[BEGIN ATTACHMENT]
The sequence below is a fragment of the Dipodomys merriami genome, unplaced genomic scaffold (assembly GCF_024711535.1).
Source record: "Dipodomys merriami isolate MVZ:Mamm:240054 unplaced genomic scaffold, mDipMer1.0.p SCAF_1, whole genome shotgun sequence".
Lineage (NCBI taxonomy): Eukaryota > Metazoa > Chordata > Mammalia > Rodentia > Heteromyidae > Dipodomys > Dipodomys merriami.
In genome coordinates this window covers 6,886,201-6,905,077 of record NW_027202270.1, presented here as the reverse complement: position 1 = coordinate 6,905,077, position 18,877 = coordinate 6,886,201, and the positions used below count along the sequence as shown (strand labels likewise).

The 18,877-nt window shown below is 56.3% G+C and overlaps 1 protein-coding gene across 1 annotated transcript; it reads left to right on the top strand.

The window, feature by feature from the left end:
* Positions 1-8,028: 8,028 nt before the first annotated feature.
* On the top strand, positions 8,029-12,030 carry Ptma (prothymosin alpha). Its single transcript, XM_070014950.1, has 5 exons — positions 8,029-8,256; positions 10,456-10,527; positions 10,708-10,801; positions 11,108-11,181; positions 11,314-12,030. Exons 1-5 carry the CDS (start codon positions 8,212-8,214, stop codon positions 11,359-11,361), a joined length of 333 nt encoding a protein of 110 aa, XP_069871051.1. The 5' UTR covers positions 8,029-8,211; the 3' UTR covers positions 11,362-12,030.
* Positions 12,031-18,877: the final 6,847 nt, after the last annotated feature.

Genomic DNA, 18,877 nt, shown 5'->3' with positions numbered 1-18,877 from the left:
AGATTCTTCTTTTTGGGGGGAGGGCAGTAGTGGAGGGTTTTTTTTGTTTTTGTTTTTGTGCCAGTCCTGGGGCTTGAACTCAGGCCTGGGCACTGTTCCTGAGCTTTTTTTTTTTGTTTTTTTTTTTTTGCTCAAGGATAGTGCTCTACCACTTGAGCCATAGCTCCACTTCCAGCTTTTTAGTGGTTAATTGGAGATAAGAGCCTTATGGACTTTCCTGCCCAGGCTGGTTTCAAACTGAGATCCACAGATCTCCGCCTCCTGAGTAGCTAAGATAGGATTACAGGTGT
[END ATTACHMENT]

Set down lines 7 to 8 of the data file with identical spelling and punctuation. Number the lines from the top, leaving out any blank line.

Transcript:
* Positions 1-8,028: 8,028 nt before the first annotated feature.
* On the top strand, positions 8,029-12,030 carry Ptma (prothymosin alpha). Its single transcript, XM_070014950.1, has 5 exons — positions 8,029-8,256; positions 10,456-10,527; positions 10,708-10,801; positions 11,108-11,181; positions 11,314-12,030. Exons 1-5 carry the CDS (start codon positions 8,212-8,214, stop codon positions 11,359-11,361), a joined length of 333 nt encoding a protein of 110 aa, XP_069871051.1. The 5' UTR covers positions 8,029-8,211; the 3' UTR covers positions 11,362-12,030.